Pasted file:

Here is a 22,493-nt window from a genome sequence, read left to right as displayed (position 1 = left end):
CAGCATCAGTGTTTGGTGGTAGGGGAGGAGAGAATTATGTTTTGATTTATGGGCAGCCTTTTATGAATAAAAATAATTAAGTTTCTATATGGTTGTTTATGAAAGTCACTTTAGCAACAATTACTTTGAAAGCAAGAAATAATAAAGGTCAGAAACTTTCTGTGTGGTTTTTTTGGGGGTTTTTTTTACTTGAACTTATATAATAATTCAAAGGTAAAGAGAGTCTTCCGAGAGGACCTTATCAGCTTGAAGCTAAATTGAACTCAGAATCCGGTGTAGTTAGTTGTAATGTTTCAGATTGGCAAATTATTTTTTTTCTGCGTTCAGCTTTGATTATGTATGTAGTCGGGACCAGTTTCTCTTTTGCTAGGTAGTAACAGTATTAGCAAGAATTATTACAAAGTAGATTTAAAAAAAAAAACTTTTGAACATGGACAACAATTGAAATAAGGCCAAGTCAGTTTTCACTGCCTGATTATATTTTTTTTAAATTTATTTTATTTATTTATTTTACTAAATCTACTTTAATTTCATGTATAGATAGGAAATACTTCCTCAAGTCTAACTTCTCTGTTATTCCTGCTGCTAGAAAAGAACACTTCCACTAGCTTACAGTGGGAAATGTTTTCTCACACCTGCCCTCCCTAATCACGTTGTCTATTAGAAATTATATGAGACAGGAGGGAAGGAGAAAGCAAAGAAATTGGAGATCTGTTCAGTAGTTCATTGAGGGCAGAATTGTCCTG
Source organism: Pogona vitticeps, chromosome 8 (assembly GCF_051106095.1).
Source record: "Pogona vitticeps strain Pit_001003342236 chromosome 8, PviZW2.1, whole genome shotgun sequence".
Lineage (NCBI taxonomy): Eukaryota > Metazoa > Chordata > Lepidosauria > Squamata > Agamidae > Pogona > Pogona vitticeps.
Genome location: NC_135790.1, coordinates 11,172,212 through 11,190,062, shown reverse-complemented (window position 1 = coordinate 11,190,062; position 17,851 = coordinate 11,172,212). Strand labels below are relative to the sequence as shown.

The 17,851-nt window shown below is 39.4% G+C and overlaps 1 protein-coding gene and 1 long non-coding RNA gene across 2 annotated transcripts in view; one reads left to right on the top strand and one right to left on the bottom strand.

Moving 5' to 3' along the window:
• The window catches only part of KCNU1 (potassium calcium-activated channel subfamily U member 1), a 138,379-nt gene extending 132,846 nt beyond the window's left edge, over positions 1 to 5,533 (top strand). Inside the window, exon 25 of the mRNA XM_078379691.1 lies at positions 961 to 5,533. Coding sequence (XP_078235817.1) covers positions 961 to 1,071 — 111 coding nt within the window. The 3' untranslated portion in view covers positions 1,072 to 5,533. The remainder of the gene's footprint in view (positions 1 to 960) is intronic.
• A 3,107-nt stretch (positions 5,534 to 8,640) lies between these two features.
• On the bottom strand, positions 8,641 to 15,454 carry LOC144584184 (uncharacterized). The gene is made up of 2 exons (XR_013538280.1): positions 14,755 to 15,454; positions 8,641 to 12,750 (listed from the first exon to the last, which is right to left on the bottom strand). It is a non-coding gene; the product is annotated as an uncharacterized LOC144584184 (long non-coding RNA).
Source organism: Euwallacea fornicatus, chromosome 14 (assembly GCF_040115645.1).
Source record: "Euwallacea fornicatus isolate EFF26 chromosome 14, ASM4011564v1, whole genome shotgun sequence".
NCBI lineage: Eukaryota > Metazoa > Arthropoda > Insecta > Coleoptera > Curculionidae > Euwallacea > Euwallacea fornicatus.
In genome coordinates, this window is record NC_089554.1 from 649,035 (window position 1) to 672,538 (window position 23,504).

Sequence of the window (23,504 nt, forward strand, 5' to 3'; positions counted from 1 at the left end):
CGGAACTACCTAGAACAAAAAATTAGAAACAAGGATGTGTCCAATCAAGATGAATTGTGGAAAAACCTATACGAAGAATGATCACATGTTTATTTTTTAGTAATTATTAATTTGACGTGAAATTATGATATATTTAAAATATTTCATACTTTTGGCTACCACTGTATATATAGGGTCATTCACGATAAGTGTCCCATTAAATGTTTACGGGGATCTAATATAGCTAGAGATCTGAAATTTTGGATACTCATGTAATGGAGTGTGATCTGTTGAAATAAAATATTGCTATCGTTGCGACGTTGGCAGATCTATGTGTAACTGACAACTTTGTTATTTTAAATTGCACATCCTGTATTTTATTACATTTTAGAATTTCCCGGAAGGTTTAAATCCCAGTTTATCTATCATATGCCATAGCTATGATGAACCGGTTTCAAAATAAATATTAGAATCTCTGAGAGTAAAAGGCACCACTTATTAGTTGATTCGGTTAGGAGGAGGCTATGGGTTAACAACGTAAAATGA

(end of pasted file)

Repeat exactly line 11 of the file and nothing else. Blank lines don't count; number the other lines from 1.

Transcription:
• On the bottom strand, positions 8,641 to 15,454 carry LOC144584184 (uncharacterized). The gene is made up of 2 exons (XR_013538280.1): positions 14,755 to 15,454; positions 8,641 to 12,750 (listed from the first exon to the last, which is right to left on the bottom strand). It is a non-coding gene; the product is annotated as an uncharacterized LOC144584184 (long non-coding RNA).